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PAX East – Godfire: Rise of Prometheus Hands-On Impressions


PAX East – Godfire: Rise of Prometheus Hands-On Impressions

Vivid Games’ GodFire: Rise of Prometheus looks like a very expensive mobile version of Ryse. It is shockingly similar in a multitude of ways, especially, in terms of the combat, which revolves around blocking blows from enemies and countering with a flurry off well-timed heavy and light attacks, hopefully, resulting in a blood-tacular execution. This may sound like a recipe for disaster, but the game manages to pull it off — even with a thin layer of jank. Firstly, the game didn’t run particularly well. Secondly, combat stuttered in certain spots, and the mini-boss I encountered seemed to be stuck while I slashed at his back. I couldn’t quite tell if it was by design, or bad AI.

How they pull it off is by only allowing the player direct control of Prometheus while he roams the games impressive, highly-detailed Unreal 3-powered environments. Otherwise, the virtual d-pad is only used for dodging. It’s a smart design decision that makes up for some of the inaccuracies that come along with on-screen buttons.


It may not be interesting, but it sure is pretty.

I can’t say that I am particularly fond of the combat in Godfire: Rise of Prometheus. In fact, inoffensive is what comes to mind whenever I think of it. In-between my minion killing two mini-games appeared. These mini games consisted of spinning sections of a puzzle until they matched up. The reward for completing these menial task? Killing more minions — two times over. Not only was the mini-game uninteresting, but leading directly back into the dull combat was dreadful.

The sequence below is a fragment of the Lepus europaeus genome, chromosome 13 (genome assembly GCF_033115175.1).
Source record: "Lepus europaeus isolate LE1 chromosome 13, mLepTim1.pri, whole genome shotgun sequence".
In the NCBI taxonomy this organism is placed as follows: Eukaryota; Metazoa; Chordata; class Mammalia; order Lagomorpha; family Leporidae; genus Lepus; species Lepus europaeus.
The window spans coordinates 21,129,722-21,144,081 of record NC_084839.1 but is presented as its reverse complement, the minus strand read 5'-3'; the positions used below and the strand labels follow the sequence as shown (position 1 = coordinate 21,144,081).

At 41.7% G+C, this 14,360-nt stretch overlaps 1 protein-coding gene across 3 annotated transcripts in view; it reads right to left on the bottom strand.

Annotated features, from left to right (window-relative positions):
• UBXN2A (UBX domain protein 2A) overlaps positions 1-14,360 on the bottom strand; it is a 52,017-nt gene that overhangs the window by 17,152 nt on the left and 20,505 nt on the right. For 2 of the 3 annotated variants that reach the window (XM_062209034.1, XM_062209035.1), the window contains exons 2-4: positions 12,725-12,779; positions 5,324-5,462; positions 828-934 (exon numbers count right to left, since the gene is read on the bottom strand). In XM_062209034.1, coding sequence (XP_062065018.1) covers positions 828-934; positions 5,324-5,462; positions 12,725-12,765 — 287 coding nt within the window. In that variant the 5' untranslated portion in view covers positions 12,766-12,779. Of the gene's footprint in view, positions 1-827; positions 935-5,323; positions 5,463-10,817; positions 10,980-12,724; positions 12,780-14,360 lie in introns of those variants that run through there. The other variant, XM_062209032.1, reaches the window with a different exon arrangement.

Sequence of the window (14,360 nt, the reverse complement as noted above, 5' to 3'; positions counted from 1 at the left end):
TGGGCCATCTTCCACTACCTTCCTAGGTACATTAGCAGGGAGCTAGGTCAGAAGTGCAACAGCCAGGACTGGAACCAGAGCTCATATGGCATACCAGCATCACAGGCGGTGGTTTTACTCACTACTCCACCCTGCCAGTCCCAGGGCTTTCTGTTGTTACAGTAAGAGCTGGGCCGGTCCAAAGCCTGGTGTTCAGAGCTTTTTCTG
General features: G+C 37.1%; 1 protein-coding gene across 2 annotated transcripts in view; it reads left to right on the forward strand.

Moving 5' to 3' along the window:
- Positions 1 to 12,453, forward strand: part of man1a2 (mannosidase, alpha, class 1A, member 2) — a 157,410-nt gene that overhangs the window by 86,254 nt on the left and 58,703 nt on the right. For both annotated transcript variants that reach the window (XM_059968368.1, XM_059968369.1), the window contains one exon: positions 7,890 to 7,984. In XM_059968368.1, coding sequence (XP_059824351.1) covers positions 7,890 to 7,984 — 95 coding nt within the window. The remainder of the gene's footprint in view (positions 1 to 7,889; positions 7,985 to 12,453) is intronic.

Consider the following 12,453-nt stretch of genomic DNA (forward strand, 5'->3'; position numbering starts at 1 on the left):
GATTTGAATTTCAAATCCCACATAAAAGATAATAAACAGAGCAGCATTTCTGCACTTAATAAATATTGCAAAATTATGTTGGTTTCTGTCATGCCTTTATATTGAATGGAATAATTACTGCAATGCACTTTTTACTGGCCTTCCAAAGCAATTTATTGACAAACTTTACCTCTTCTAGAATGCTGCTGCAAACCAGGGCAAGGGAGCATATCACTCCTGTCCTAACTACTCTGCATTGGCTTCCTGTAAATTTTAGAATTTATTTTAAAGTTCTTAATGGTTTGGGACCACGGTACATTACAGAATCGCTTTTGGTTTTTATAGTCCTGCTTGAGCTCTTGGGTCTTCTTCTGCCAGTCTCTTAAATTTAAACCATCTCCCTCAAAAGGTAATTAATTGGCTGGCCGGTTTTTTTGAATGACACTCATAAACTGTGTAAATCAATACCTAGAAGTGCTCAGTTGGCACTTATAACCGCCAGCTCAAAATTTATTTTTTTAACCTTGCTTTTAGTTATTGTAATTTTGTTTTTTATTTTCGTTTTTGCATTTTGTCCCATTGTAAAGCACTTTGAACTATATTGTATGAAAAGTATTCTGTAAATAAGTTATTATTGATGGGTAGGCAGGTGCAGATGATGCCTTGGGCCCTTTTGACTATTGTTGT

I also encountered a couple of issues with input. Now, it could be on my part and I was just fumbling the controls, but I pressed the on-screen button several times expecting a light attack and got a heavy attack. It’s not a criticism I can level at the game without a bit of trepidation, seeing as touchscreen controls are generally lacking in the tactile feel a control provides, but if it is something Vivid games, developers of Godfire: Rise of Prometheus can improve, that would be lovely.

Godfire: Rise of Prometheus is without a doubt pretty; the art is beautiful, and the graphics are astonishing for an iOS game. On the other hand, it is a little hard to get excited for what is (at this time, at least) a mediocre game inspired by the mediocrity ridden Ryse.

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